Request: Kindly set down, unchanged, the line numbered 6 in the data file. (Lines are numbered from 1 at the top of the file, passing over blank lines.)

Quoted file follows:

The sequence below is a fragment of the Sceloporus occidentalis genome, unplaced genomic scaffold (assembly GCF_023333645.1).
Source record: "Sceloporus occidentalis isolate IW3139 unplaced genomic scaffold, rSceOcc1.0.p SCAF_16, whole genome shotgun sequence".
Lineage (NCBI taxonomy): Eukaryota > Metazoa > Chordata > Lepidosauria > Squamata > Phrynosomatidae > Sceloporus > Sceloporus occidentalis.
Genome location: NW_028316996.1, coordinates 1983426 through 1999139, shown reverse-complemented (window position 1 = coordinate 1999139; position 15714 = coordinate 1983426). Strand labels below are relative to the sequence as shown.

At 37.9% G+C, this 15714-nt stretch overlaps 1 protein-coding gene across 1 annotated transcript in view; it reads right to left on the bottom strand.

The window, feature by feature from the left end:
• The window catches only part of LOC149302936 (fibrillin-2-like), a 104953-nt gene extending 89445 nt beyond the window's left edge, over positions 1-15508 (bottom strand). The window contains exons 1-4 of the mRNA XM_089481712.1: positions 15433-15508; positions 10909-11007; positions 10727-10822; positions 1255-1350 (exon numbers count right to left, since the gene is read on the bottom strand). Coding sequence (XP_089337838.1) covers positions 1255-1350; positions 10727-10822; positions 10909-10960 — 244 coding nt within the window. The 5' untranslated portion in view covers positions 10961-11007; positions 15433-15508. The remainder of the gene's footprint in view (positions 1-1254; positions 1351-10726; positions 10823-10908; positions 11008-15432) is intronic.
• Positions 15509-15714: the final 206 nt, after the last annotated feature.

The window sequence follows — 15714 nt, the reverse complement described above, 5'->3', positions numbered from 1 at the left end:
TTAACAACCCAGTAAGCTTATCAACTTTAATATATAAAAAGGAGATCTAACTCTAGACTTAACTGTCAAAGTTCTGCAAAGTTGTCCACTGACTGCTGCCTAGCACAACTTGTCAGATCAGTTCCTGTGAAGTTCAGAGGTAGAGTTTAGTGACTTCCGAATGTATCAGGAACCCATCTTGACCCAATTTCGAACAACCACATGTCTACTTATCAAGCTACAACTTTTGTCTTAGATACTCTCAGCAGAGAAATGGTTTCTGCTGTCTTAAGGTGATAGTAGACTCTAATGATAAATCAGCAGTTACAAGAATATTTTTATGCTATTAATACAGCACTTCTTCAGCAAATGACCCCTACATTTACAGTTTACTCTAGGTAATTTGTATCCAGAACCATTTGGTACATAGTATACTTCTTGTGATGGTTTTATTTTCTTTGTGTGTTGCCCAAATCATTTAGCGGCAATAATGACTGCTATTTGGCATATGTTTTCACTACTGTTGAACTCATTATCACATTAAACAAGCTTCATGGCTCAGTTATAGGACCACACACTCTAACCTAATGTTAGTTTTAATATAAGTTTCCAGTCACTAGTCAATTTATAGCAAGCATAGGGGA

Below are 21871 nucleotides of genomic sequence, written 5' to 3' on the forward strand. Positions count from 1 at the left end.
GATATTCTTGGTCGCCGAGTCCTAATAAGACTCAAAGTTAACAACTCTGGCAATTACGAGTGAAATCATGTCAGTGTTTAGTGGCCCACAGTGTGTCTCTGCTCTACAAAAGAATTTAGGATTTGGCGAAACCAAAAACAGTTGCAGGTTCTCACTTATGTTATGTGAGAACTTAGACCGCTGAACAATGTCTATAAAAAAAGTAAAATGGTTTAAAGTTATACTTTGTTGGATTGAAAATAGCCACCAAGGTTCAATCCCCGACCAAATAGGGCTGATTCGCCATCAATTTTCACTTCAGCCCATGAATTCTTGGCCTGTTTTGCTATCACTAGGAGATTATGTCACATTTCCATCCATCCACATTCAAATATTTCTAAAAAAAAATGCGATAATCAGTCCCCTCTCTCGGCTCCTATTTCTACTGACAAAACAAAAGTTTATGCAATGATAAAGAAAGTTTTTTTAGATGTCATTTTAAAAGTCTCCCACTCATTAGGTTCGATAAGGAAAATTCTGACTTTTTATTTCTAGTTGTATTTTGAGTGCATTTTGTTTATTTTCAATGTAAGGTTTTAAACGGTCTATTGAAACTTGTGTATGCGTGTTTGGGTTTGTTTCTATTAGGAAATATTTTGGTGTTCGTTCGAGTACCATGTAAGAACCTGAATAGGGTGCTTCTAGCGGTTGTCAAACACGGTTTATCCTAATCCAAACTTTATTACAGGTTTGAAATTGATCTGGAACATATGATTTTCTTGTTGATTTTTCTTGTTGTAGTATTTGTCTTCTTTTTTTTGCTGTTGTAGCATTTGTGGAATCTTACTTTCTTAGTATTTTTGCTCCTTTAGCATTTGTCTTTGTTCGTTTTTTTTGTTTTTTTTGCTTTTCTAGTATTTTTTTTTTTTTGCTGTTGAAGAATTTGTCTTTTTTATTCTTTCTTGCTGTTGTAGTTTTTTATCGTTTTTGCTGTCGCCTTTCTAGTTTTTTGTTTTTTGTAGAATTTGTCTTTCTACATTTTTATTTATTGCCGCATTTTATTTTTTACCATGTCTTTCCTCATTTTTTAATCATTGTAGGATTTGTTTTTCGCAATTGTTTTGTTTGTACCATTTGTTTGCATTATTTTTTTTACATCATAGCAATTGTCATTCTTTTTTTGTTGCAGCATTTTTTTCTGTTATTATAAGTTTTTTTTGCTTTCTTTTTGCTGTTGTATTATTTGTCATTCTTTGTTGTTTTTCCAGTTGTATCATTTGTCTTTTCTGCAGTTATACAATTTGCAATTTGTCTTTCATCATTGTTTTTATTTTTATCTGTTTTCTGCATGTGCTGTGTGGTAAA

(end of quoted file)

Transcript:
The window, feature by feature from the left end: